Sports Law Blog
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Tuesday, January 30, 2007
Sports Leagues as Courts of Appeals
The NFL this week fined the Saints' Reggie Bush $ 5000 for taunting the Bears' Brian Urlacher during Bush's touchdown catch-and-run in the NFC Championship game. Bush pointed towards Urlacher (running several yards behind him) at the end of the run, then did a front somersault into the end zone.
What is interest is that Bush did not draw a taunting penalty on the play. In other words, the game officials on the field either did not see it (unlikely, because it was pretty hard to miss, especially the somersault) or did not think it was worth a flag. Given that, I wonder how appropriate it is for the NFL to assess a fine.
Compare the usual (although not absolute) practice of courts of appeals. They generally will not address issues that were not raised and considered by the trial court. And they generally will defer to certain decisions that trial judges are deemed better able to make from their on-the-ground vantage point in a case (usually involving things such as witness credibility and the like).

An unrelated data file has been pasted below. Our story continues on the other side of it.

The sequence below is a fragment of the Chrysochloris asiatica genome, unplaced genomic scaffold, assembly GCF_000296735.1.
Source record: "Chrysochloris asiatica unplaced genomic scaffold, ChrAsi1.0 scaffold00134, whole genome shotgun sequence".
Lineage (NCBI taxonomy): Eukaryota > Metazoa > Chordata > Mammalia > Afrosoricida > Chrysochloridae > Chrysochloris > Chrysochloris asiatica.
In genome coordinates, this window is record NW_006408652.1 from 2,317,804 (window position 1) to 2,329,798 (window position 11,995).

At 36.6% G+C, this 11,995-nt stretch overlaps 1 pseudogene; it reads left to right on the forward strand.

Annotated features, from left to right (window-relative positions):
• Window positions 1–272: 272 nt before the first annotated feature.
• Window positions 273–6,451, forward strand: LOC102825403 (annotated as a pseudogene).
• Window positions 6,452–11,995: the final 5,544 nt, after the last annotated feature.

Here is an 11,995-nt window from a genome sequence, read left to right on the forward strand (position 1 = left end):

League-imposed fines can be seen as an additional punishment, imposed from above (on appeal, if you like) and directed towards the individual player, a supplement to the in-game punishment assessed by the game officials. Not every penalty flag warrants a player fine. But perhaps the league should stay its hand in the opposite situation. If game officials did not believe an infraction occurred at the time, the leagues should defer to that initial determination and not impose a penalty or fine after-the-fact.
Some of this gets into whether we trust game officials on the ground to get things right and whether review from above, usually with the help of video, is proper and necessary. But that gets into what I think of instant replay, which is another, much longer post.
-- Posted by Howard Wasserman @ Comments (7) -- Post a Comment 1/30/2007 06:39:00 PM --